French Truffles

24 August 2015

French truffles.

For many, French food is the best in the world and French truffles the epitome of fine dining. Truffles are the most expensive food in the world; A single pound of white truffle can sell for thousands of Euros and prices for black truffles are not too far behind. Prices reflect the time consuming and labour intensive process of hunting this fungus – truffles aren’t a product that can be successfully mass produced.

Our properties at Les Milandes are within the Périgord – an area which produces French truffles so good, they are named the ‘Diamonds of Périgord.’ These highly prized truffles grow beneath the surface of the soil in the root systems of certain types of trees. For centuries, hunters (known as Rabassiers) have used dogs or female pigs to sniff out these delicacies. (Sows have an incredible sense of smell, but they do tend to try and eat the truffles!)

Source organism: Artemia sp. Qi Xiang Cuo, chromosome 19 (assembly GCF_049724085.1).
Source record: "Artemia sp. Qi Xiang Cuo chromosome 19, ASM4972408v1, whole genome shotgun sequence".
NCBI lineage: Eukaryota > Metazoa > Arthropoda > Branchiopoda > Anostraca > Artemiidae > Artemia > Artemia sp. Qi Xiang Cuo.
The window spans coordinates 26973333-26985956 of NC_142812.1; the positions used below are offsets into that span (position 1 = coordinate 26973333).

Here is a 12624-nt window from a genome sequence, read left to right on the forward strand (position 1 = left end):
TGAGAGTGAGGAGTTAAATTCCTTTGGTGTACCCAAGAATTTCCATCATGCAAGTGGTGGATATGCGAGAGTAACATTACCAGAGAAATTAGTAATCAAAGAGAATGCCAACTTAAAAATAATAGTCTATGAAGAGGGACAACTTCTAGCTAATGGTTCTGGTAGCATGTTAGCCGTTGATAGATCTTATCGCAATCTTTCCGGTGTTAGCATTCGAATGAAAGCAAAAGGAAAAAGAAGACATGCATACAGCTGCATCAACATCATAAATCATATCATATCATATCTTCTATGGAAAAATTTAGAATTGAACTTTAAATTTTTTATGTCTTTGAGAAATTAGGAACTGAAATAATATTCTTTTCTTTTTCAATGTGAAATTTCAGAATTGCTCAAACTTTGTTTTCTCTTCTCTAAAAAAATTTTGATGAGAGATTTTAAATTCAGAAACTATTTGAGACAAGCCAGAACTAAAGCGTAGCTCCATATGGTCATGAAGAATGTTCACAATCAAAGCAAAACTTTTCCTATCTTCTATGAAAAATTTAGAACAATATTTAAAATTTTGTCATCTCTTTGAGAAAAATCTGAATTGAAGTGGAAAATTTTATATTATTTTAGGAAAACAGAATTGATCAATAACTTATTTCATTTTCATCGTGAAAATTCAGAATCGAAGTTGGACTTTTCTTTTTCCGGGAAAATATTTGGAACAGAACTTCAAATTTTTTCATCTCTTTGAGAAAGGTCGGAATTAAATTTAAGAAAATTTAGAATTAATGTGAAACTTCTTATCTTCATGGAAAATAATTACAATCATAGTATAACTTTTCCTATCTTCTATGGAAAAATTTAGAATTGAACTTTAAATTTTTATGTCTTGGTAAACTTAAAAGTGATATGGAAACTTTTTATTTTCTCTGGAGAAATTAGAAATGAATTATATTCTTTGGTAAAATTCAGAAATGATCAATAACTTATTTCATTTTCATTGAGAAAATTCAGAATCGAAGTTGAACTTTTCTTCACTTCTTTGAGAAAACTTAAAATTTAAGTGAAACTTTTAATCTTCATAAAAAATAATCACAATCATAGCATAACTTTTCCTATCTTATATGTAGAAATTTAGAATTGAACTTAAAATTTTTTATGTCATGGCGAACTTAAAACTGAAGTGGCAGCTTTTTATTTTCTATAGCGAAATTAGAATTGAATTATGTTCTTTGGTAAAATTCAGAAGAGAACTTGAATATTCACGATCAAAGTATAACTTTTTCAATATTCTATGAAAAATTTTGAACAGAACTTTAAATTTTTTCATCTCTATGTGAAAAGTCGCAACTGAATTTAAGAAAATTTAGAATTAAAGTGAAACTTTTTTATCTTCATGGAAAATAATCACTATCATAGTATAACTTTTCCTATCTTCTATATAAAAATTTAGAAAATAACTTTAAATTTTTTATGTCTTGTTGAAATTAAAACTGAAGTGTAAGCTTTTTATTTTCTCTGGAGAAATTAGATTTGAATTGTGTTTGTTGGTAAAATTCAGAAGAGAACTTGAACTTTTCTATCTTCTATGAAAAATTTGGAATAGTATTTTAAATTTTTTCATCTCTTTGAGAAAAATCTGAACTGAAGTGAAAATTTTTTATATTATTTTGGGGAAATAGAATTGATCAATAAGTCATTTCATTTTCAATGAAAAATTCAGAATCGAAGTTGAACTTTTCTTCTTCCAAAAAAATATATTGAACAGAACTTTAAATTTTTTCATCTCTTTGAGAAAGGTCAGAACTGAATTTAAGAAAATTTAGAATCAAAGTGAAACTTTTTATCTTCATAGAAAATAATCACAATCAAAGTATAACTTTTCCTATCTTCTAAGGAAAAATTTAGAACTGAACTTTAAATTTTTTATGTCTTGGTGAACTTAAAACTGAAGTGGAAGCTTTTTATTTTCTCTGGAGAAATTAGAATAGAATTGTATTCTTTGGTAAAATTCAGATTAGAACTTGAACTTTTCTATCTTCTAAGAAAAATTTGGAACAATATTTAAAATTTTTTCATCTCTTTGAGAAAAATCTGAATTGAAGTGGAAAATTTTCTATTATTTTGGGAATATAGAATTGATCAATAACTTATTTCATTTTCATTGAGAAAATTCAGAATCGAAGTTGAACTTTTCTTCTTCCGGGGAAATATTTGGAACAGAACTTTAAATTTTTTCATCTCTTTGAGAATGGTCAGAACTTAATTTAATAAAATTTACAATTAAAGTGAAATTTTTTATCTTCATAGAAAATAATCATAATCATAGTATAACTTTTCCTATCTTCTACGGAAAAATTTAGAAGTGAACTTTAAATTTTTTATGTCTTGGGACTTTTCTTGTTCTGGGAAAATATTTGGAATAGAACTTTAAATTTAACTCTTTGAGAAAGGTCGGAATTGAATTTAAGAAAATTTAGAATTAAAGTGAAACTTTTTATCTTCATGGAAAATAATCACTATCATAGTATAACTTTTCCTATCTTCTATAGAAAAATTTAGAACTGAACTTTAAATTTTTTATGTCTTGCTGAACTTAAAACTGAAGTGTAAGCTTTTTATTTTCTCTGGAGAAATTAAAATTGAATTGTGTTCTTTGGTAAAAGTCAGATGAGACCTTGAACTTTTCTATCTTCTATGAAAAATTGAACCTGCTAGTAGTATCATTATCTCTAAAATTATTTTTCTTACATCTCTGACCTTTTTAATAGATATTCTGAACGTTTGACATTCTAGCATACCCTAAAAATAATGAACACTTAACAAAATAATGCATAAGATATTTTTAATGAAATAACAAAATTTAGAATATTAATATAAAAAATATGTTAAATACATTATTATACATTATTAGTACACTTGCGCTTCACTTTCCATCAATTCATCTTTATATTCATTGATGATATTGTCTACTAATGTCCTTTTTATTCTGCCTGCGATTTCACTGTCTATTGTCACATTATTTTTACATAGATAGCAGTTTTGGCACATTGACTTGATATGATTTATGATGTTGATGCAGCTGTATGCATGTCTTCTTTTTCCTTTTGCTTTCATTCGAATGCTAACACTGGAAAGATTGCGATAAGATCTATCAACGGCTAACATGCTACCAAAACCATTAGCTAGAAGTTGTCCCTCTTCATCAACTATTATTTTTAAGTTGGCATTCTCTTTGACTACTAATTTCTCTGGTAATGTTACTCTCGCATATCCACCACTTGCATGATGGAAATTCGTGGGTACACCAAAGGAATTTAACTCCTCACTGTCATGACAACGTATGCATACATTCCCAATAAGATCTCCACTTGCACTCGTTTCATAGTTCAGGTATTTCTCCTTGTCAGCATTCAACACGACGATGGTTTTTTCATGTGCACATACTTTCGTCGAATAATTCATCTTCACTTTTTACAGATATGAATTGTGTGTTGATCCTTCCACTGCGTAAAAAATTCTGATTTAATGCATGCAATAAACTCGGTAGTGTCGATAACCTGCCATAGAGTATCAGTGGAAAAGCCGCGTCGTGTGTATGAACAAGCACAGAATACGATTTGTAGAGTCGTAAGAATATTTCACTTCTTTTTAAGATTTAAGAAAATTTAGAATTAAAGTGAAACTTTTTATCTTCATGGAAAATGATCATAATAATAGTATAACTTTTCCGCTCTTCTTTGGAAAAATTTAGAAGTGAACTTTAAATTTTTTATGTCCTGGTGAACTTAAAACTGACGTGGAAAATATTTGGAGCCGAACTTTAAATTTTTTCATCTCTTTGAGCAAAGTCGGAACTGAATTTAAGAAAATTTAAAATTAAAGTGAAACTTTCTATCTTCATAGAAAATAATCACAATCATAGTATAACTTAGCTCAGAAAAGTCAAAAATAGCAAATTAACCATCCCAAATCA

Winter time is when these Périgord French truffles are at their best. They reach their flavoursome peak in January and February. Périgord black truffles have a subtle aroma and an earthy flavour which many compare to the taste of rich chocolate.

Buying French truffles

If you fancy seeing (and buying) some French truffles then there are a number of local markets to choose from. The region’s largest truffle market can be found in Lalbenque, not far from the Périgord. Other truffle markets take place at Brantome, Périgueux, Sarlat and Sorges. The latter even has its own truffle museum – the Musée de la Truffe.

Just a word of warning for those who do purchase a truffle. Experts say that contact with other surfaces reduces the aroma of a truffle and they should only be washed when they are ready to be used. If they aren’t frozen, a truffle has a very limited shelf life, so don’t leave them in the fridge and forget about them!